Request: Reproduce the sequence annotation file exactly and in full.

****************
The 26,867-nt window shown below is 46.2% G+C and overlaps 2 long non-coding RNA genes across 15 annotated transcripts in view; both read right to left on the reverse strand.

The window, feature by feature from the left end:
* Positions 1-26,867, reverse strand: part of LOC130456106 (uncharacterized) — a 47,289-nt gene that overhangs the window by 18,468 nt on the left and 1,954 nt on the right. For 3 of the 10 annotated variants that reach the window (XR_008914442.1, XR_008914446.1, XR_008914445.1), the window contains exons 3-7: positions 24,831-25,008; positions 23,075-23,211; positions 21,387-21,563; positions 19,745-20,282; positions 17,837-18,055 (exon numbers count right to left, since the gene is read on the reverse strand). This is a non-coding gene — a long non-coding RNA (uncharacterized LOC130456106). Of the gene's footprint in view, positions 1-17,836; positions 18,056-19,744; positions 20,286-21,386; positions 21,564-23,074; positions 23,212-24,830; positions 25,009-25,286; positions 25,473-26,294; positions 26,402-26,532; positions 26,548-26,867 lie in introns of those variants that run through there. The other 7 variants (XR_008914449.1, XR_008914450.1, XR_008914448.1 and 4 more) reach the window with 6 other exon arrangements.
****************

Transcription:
The 26,867-nt window shown below is 46.2% G+C and overlaps 2 long non-coding RNA genes across 15 annotated transcripts in view; both read right to left on the reverse strand.

The window, feature by feature from the left end:
* Positions 1-26,867, reverse strand: part of LOC130456106 (uncharacterized) — a 47,289-nt gene that overhangs the window by 18,468 nt on the left and 1,954 nt on the right. For 3 of the 10 annotated variants that reach the window (XR_008914442.1, XR_008914446.1, XR_008914445.1), the window contains exons 3-7: positions 24,831-25,008; positions 23,075-23,211; positions 21,387-21,563; positions 19,745-20,282; positions 17,837-18,055 (exon numbers count right to left, since the gene is read on the reverse strand). This is a non-coding gene — a long non-coding RNA (uncharacterized LOC130456106). Of the gene's footprint in view, positions 1-17,836; positions 18,056-19,744; positions 20,286-21,386; positions 21,564-23,074; positions 23,212-24,830; positions 25,009-25,286; positions 25,473-26,294; positions 26,402-26,532; positions 26,548-26,867 lie in introns of those variants that run through there. The other 7 variants (XR_008914449.1, XR_008914450.1, XR_008914448.1 and 4 more) reach the window with 6 other exon arrangements.